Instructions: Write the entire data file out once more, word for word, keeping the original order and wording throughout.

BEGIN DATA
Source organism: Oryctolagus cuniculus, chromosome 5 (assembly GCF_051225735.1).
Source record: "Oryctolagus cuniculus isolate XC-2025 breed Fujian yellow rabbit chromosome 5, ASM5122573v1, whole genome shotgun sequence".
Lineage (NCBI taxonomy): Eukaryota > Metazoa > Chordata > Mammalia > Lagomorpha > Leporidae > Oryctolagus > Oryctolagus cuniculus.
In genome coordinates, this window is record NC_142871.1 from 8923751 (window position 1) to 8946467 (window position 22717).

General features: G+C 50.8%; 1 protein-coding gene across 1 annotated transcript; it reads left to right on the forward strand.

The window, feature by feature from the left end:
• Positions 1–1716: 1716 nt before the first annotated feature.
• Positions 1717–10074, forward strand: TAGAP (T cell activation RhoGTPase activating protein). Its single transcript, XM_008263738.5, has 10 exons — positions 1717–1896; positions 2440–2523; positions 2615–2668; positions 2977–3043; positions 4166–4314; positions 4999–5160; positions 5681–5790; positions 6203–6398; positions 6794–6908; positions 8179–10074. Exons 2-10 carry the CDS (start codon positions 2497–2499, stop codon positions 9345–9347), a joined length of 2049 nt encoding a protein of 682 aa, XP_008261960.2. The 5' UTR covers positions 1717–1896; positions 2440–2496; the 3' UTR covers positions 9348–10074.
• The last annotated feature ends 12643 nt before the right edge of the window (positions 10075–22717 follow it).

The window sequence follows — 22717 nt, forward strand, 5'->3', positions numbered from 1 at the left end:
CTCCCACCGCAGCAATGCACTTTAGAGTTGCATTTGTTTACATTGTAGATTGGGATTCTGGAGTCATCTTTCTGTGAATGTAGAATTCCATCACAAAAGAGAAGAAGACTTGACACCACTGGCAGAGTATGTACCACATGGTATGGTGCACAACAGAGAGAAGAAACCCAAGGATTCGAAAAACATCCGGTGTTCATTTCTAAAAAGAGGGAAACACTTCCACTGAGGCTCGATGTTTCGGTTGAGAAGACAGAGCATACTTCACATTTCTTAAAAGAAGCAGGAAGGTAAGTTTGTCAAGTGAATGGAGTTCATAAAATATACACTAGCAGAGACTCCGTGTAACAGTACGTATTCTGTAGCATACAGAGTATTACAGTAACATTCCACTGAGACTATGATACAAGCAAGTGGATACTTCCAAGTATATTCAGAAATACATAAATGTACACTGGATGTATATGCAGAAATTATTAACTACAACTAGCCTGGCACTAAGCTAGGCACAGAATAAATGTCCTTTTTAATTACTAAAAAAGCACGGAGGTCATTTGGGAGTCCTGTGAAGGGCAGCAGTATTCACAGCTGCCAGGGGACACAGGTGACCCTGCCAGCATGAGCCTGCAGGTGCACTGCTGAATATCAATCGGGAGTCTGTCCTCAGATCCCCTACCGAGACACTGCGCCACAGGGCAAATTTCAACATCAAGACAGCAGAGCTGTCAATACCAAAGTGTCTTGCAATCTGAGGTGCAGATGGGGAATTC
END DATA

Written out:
Source organism: Oryctolagus cuniculus, chromosome 5 (assembly GCF_051225735.1).
Source record: "Oryctolagus cuniculus isolate XC-2025 breed Fujian yellow rabbit chromosome 5, ASM5122573v1, whole genome shotgun sequence".
Lineage (NCBI taxonomy): Eukaryota > Metazoa > Chordata > Mammalia > Lagomorpha > Leporidae > Oryctolagus > Oryctolagus cuniculus.
In genome coordinates, this window is record NC_142871.1 from 8923751 (window position 1) to 8946467 (window position 22717).

General features: G+C 50.8%; 1 protein-coding gene across 1 annotated transcript; it reads left to right on the forward strand.

The window, feature by feature from the left end:
• Positions 1–1716: 1716 nt before the first annotated feature.
• Positions 1717–10074, forward strand: TAGAP (T cell activation RhoGTPase activating protein). Its single transcript, XM_008263738.5, has 10 exons — positions 1717–1896; positions 2440–2523; positions 2615–2668; positions 2977–3043; positions 4166–4314; positions 4999–5160; positions 5681–5790; positions 6203–6398; positions 6794–6908; positions 8179–10074. Exons 2-10 carry the CDS (start codon positions 2497–2499, stop codon positions 9345–9347), a joined length of 2049 nt encoding a protein of 682 aa, XP_008261960.2. The 5' UTR covers positions 1717–1896; positions 2440–2496; the 3' UTR covers positions 9348–10074.
• The last annotated feature ends 12643 nt before the right edge of the window (positions 10075–22717 follow it).

The window sequence follows — 22717 nt, forward strand, 5'->3', positions numbered from 1 at the left end:
CTCCCACCGCAGCAATGCACTTTAGAGTTGCATTTGTTTACATTGTAGATTGGGATTCTGGAGTCATCTTTCTGTGAATGTAGAATTCCATCACAAAAGAGAAGAAGACTTGACACCACTGGCAGAGTATGTACCACATGGTATGGTGCACAACAGAGAGAAGAAACCCAAGGATTCGAAAAACATCCGGTGTTCATTTCTAAAAAGAGGGAAACACTTCCACTGAGGCTCGATGTTTCGGTTGAGAAGACAGAGCATACTTCACATTTCTTAAAAGAAGCAGGAAGGTAAGTTTGTCAAGTGAATGGAGTTCATAAAATATACACTAGCAGAGACTCCGTGTAACAGTACGTATTCTGTAGCATACAGAGTATTACAGTAACATTCCACTGAGACTATGATACAAGCAAGTGGATACTTCCAAGTATATTCAGAAATACATAAATGTACACTGGATGTATATGCAGAAATTATTAACTACAACTAGCCTGGCACTAAGCTAGGCACAGAATAAATGTCCTTTTTAATTACTAAAAAAGCACGGAGGTCATTTGGGAGTCCTGTGAAGGGCAGCAGTATTCACAGCTGCCAGGGGACACAGGTGACCCTGCCAGCATGAGCCTGCAGGTGCACTGCTGAATATCAATCGGGAGTCTGTCCTCAGATCCCCTACCGAGACACTGCGCCACAGGGCAAATTTCAACATCAAGACAGCAGAGCTGTCAATACCAAAGTGTCTTGCAATCTGAGGTGCAGATGGGGAATTC